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The 3W's of Educational Principles

The 3W’s of Simulation

By Heather Braund, BSc (Hons), BEd, MEd, OCT, PhD Candidate

What is it? 

Simulation: The process of practicing a procedure, skills, or approach in a simulated learning environment. 

Can be used for:

  • To learn and develop skills (CPR, suturing)
  • To learn and practice procedures (IV insertion)
  • To develop crisis resource management skills, leadership, and communication (resuscitation teams)
  • To improve health systems and for quality improvement (identifying and mitigating safety threats)

High versus Low Fidelity 

  • Fidelity refers to the degree to which the simulator represents reality 
    • Low fidelity could entail role playing
    • High fidelity provides the most realistic learning experience and might include computer-based mannequins 
  • High and low fidelity can both be useful for learning
  • Think about your learners and pick the appropriate fidelity to match their needs and your educational objective 
  • Novice learners tend to need to focus on skill development
  • More experienced learners can focus on task refinement1

Barriers to Learning in Simulated Environments 

  • Intimidating (especially if learners didn’t use simulation in their training)
  • Fear of performing poorly
  • Time and resource intensive
  • Can be expensive  

Who is doing it and how?

  • Most frequently used for postgraduate medical education, nursing, and undergraduate medicine2
  • Simulation can be designed for independent or group learning
  • Provides opportunity for experiential learning
  • Can encourage reflective thinking through debriefing following the simulated learning event3

Why does it matter?

  • Provides learners with a safe way to practice their skills without using real patients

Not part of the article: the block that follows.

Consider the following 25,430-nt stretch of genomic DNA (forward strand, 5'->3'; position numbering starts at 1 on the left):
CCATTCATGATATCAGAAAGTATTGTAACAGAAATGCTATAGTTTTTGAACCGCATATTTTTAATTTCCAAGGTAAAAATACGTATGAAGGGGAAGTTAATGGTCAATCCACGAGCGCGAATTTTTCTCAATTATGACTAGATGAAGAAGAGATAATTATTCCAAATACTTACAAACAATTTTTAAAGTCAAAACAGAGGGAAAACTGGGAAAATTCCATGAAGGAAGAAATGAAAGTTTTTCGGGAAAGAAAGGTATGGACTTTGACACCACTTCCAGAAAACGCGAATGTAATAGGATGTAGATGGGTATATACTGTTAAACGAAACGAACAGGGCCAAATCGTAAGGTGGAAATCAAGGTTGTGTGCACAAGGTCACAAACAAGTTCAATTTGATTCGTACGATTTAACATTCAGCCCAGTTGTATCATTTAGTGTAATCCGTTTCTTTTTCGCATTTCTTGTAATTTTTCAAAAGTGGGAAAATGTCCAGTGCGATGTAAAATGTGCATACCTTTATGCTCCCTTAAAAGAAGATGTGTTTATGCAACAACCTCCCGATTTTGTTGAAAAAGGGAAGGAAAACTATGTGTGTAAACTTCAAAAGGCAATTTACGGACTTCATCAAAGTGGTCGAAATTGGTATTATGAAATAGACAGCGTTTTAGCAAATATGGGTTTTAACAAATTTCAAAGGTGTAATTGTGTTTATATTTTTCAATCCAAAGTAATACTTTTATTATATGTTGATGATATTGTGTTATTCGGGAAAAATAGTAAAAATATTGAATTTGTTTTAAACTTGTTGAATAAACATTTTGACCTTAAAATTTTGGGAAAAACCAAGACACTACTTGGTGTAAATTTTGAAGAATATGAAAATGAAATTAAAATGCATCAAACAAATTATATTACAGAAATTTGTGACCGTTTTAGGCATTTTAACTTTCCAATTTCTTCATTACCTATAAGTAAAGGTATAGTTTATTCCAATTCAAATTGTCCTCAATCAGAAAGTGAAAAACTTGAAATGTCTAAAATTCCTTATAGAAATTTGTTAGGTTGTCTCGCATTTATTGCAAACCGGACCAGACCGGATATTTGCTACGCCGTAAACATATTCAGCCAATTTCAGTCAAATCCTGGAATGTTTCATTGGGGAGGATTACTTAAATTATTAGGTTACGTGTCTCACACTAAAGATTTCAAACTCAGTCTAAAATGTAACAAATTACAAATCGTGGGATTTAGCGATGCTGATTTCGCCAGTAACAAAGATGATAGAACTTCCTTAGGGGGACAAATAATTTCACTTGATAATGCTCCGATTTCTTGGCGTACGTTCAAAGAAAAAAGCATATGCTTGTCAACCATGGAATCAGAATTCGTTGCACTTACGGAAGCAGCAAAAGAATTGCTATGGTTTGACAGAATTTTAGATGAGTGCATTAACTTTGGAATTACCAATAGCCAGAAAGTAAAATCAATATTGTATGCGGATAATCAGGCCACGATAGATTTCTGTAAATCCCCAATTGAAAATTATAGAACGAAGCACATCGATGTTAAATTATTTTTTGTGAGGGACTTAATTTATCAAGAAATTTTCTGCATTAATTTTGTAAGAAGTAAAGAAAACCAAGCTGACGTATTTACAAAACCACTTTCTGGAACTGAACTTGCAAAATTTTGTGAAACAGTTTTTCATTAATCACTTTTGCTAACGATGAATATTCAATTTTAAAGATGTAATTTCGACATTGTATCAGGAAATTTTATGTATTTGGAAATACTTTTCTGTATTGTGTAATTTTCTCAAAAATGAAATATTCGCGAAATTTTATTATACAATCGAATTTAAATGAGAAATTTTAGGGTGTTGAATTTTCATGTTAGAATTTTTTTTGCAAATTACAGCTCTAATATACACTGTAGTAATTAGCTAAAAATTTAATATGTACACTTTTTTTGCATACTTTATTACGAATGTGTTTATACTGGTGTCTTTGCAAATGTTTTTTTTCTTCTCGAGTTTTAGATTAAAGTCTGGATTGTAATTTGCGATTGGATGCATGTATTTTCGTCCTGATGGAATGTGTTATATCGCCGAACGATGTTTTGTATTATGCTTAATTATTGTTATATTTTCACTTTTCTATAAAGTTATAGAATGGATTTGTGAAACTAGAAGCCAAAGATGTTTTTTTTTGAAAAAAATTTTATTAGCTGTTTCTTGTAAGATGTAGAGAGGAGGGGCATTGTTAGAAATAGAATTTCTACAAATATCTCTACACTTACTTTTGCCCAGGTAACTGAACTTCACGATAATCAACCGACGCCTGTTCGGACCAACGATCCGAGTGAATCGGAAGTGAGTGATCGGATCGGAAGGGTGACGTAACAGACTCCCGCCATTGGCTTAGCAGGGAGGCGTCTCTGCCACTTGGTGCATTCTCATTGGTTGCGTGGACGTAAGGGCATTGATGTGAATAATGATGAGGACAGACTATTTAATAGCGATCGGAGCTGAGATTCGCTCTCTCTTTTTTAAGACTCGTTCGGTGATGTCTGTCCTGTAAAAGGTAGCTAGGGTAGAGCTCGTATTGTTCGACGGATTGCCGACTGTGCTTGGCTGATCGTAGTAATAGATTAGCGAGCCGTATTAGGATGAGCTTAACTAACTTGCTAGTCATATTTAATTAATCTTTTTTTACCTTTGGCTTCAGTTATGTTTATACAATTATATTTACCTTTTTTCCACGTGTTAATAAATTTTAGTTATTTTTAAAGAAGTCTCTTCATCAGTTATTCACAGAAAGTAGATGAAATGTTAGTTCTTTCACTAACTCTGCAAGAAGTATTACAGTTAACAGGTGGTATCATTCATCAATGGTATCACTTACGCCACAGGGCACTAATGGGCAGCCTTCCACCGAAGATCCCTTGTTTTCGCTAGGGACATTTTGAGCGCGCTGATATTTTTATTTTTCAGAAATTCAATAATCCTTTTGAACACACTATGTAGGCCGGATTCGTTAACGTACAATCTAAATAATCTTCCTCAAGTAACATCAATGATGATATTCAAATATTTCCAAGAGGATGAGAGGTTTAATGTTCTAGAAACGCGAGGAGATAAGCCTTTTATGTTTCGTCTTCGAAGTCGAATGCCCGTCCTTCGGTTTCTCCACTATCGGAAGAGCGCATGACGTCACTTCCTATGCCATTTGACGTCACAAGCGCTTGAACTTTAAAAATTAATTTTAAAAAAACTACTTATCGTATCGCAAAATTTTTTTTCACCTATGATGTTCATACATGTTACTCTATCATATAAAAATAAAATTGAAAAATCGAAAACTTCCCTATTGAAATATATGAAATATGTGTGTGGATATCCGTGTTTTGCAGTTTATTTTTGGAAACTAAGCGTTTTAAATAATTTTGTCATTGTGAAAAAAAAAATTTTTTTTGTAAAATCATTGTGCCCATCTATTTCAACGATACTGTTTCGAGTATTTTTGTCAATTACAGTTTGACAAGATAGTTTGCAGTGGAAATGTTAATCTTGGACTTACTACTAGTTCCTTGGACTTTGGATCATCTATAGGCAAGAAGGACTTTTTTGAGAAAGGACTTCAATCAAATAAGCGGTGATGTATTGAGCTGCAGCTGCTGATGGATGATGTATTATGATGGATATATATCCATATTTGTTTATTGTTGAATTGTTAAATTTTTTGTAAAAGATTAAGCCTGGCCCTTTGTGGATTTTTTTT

• Opportunity to practice rare procedures or skills
  • Can also improve health systems including reducing medical errors4

Tip: Simulation is a tool to help facilitate learning. Using simulation does not guarantee good learning. Thus, you have to carefully plan the learning experiences including prebriefing and debriefing.

References

  1. Aggarwal, R...Reznick, R. (2010). Training and simulation for patient safety. Qual Saf Health Care (19). 34-43. 
  2. Qayumi, K. Pachev...Cheng, A. (2014). Status of simulation in health care education: an international survey.  Advances in Medical Education and Practice. 5. 457-467. 
  3. Rutherford-Hemming, T. (2012). Simulation methodology in nursing education and adult learning theory. Adult Learning, 23(3), 129-137. 
  4. Vincent C,Moorthy K, Sarker SK,et al. (2004). Systems approaches to surgical quality and safety: from concept to measurement. Ann Surg 239:475e82

 

The 3W’s of Effective Coaching

By Jessica Trier, MD, FRCPC, CSCN Diplomate (EMG)

What is it? 

Coaching in Health Professions Education: A goal-oriented, relational process involving mutual engagement between a learner and a coach, focused on learner growth and development, with bidirectional conversation, facilitated reflection, and specific actionable feedback to optimize learning and performance.1,2 “While teaching and mentoring are more instructional and directive, coaching is facilitative and guides the recipient in identifying their own needs and goals and in developing a realistic plan.”3

 Can be used for nearly any clinical or non-clinical task:

  • Procedural skills
  • Communication and collaboration skills 
  • Leadership roles
  • Professional identity formation
  • And more

 Coaching in the Moment vs. Coaching over Time

  • Coaching in the Moment can be done daily between a teacher and learner
  • A useful framework for Coaching in the Moment is RX-OCR4:
    • Developing Rapport and setting clear eXpectations
    • Observation of a learner is essential to providing credible feedback
    • Engaging in a Coaching conversation and Recording a summary
  • Coaching over Time can be done by a regular preceptor, academic advisor, or program director, for example
    • Frameworks such as the R2C2 model5 can help guide longitudinal coaching
    • Build rapport and relationship (R), explore reactions to feedback data (R), explore understanding of content (C), and coach for performance change (C)
  • The relationship between coach and learner is important in both settings

Barriers to Coaching in the Learning Environment 

  • Time
  • Competing responsibilities 
  • Lack of shared expectations or goals
  • Fear of vulnerability, admitting challenges/failures
  • Power differential between teacher and learner

 Who is doing it and how?

  • Learners and teachers should clarify the purpose of the encounter
    • Make explicit whether the encounter is for assessment, coaching, or both
  • As a teacher, get to know your learners and understand their goals and expectations. 
  • A teacher who demonstrates vulnerability and embraces a growth mindset6 helps to narrow the power differential between teacher and learner

 Why does it matter?